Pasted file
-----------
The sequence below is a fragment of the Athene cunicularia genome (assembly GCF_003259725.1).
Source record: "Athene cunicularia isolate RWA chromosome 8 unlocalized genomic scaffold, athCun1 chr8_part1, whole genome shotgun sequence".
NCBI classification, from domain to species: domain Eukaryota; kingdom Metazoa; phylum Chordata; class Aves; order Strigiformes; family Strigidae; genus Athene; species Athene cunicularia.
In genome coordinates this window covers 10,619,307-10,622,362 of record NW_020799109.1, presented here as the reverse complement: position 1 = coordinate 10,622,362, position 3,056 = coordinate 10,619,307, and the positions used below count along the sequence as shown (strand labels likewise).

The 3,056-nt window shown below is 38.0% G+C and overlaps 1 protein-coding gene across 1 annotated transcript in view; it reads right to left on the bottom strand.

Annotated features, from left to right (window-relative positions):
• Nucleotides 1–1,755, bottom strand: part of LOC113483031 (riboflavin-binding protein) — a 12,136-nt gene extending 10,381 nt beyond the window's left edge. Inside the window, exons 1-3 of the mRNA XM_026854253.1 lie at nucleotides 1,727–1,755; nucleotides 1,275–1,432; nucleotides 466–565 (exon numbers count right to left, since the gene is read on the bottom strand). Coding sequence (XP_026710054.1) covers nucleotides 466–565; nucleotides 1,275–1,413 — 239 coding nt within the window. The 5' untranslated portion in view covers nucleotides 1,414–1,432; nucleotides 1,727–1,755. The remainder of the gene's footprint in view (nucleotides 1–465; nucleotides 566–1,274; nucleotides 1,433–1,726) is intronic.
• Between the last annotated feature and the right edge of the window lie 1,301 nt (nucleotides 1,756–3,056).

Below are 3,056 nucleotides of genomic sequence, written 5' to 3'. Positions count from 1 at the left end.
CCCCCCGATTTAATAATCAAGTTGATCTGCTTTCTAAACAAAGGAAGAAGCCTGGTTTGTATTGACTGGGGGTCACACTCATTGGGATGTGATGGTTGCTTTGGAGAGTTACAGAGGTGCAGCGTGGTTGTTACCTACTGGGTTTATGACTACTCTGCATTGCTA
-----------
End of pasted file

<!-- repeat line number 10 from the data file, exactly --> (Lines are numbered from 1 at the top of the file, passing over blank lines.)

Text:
CCCCCCGATTTAATAATCAAGTTGATCTGCTTTCTAAACAAAGGAAGAAGCCTGGTTTGTATTGACTGGGGGTCACACTCATTGGGATGTGATGGTTGCTTTGGAGAGTTACAGAGGTGCAGCGTGGTTGTTACCTACTGGGTTTATGACTACTCTGCATTGCTA